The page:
Integrable quantum field theory and Y-systems (PhD)

Supervisors: Christian Korff

Relevant research groups: Algebra, Integrable Systems and Mathematical Physics

The mathematically rigorous and exact construction of a quantum field theory remains a tantalising challenge. In 1+1 dimensions exact results can be found by computing the scattering matrices of such theories using a set of functional relations. These theories exhibit beautiful mathematical structures related to Weyl groups and Coxeter geometry.

In the thermodynamic limit (volume and particle number tend to infinity while the density is kept fixed) the set of functional relations satisfied by the scattering matrices leads to so-called Y-systems which appear in cluster algebras introduced by Fomin and Zelevinsky and the proof of dilogarithm identities in number theory.

Cherednik Algebras and related topics (PhD)

Supervisors: Misha Feigin

Relevant research groups: Algebra, Integrable Systems and Mathematical Physics

The project is aimed at clarifying certain questions related to Cherednik algebras. These questions may include study of homomorphisms between rational Cherednik algebras for particular Coxeter groups and special multiplicity parameters, defining and studying of new partial spherical Cherednik algebras and their representations related to quasi-invariant polynomials, study of differential operators on quasi-invariants related to non-Coxeter arrangements. Relations with quantum integrable systems of Calogero-Moser type may be explored as well. Some other possible topics may include study of quasi-invariants for non-Coxeter arrangements in relation to theory of free arrangements of hyperplanes.

qDT invariants and deformations of hyperKahler geometry (PhD)

Supervisor: Ian Strachan

Relevant research groups: Geometry and Topology, Integrable Systems and Mathematical Physics

The project seeks to understand and exploit the integrable structure behind quantum Donaldson-Thomas invariants in terms of deformation of hyperKahler geometry and quantum-Riemann-Hilbert problems.

Almost-duality for arbitrary genus Hurwitz spaces (PhD)

Supervisor: Ian Strachan

Relevant research groups: Geometry and Topology, Integrable Systems and Mathematical Physics

The space of rational functions (interpreted as the space of holomorphic maps from the Riemann sphere to itself) may be endowed with the structure of a Frobenius manifolds, and hence there also exists an almost-dual Frobenius manifold structure. The class of examples include Coxeter and Extended-Affine-Weyl orbit group spaces. This extends to spaces of holomorphic maps between the torus and the sphere, where one can proved stronger results than just existence results. The project will seek to extend this to the explicit study of the space of holomorphic maps from an arbitrary genus Riemann surface to the Riemann sphere.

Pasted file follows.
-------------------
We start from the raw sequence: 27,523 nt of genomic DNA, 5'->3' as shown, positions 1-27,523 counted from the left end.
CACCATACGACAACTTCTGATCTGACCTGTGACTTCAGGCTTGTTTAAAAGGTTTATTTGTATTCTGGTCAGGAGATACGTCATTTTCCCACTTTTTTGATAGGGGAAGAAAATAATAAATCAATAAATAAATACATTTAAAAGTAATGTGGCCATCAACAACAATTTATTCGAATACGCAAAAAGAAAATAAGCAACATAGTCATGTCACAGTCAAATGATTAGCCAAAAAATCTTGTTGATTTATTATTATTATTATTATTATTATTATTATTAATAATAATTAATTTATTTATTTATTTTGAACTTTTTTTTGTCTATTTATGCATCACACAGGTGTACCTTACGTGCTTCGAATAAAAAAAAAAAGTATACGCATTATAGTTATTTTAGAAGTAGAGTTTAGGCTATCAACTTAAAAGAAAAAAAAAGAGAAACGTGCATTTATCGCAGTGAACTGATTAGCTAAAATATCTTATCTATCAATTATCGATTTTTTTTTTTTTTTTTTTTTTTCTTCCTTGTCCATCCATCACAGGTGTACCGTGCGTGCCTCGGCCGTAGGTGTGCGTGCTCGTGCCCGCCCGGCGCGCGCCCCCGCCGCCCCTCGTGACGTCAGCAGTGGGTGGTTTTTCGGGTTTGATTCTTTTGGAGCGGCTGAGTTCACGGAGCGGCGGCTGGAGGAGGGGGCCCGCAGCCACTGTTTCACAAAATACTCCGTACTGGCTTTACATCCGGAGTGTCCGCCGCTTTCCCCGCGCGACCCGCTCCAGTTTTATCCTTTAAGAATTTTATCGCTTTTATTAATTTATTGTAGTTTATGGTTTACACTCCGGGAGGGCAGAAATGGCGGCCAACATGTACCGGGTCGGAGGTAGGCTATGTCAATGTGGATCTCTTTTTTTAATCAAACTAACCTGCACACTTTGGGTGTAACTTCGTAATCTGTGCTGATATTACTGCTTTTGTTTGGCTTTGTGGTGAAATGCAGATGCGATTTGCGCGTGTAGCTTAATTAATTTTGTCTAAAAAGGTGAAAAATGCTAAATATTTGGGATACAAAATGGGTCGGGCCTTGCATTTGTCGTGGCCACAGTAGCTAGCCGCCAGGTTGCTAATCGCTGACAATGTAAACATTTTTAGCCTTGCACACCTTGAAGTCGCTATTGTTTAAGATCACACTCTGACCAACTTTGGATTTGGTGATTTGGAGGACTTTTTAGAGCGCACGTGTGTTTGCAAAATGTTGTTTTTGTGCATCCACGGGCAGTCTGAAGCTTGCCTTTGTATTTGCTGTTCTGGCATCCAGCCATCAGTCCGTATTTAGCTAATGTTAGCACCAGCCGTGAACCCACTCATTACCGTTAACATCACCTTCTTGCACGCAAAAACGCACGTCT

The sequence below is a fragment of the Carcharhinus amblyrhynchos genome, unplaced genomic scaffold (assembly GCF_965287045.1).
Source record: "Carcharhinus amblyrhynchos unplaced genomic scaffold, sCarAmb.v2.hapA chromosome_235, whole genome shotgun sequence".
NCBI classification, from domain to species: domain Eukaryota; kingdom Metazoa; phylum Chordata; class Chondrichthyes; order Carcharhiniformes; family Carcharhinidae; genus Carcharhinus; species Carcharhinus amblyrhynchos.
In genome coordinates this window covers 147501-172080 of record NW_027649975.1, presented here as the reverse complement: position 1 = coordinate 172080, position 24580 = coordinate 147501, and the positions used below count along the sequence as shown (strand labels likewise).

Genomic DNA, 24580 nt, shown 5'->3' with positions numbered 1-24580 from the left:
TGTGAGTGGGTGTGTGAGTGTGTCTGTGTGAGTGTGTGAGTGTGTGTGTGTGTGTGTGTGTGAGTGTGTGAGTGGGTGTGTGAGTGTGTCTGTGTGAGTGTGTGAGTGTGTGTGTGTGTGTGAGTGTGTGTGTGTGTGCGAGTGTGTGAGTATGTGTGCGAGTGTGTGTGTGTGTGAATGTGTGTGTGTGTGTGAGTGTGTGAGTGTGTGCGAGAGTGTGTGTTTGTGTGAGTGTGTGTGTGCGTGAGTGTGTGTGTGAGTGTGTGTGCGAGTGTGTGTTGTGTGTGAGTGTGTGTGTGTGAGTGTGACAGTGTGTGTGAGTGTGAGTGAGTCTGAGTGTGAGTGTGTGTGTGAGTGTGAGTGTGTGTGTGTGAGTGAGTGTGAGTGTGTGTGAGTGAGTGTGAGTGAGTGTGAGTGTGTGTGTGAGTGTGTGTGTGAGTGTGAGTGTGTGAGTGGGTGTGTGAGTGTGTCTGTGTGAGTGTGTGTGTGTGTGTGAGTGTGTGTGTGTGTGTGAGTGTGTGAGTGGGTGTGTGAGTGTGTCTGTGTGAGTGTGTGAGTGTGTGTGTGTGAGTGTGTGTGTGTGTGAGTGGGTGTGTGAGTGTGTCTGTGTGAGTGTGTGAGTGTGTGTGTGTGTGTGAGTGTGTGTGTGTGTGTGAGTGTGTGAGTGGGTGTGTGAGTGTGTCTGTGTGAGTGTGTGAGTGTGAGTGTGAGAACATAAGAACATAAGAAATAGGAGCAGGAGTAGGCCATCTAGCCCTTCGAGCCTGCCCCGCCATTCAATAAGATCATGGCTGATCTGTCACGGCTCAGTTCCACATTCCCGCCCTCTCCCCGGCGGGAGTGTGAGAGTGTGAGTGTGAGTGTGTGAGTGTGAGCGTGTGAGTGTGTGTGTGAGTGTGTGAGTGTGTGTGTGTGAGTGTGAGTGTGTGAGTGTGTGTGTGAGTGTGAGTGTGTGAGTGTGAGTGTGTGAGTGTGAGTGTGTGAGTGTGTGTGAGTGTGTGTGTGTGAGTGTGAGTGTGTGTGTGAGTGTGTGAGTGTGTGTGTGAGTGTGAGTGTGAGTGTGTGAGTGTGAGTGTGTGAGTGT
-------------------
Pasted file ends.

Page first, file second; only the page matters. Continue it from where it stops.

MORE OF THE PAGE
Mathematical Biology sample thesis topics

Efficient asymptotic-numerical methods for cardiac electrophysiology (PhD)

Supervisors: Radostin Simitev
Relevant research groups: Mathematical Biology

The mechanical activity of the heart is controlled by electrical impulses propagating regularly within the cardiac tissue during one's entire lifespan. A large number of very detailed ionic current models of cardiac electrical excitability are available.These realistic models are rather difficult for numerical simulations. This is due not only to their functional complexity but primarily to the significant stiffness of the equations.The goal of the proposed project is to develop fast and efficient numerical methods for solution of the equations of cardiac electrical excitation with the help and in the light of newly-developed methods for asymptotic analysis of the structure of cardiac equations (Simitev & Biktashev (2006) Biophys J; Biktashev et al. (2008), Bull Math Biol; Simitev & Biktashev (2011) Bull Math Biol)

The student will gain considerable experience with the theory of ordinary and partial differential equations, dynamical systems and bifurcation theory, asymptotic and perturbation methods,numerical methods. The applicant will also gain experience in computerprogramming, scientific computing and some statistical methods for comparison with experimental data.

Fast-slow asymptotic analysis of cardiac excitation models (PhD)

Supervisors: Radostin Simitev
Relevant research groups: Mathematical Biology

Mathematical models of cardiac electrical excitation describe processess ocurring on a wide range of time and length scales. 

Mathematical models of vasculogenesis (PhD)

Supervisors: Peter Stewart
Relevant research groups: Continuum Mechanics - Fluid Dynamics and Magnetohydrodynamics, Continuum Mechanics - Modelling and Analysis of Material Systems, Mathematical Biology

Vasculogenesis is the process of forming new blood vessels from endothelial cells, which occurs during embryonic development. Viable blood vessels facilitate tissue perfusion, allowing the tissue to grow beyond the diffusion-limited size. However, in the absence of vasculogenesis, efforts to engineer functional tissues (eg for implantation) are restricted to this diffusion-limited size. This project will investigate mathematical models for vasculogenesis and explore mechanisms to stimulate blood vessel formation for in vitro tissues. The project will involve collaboration with Department of Biological Engineering at MIT, as part of the SofTMechMP project.

A coupled cardiovascular-respiration model for mechanical ventilation (PhD)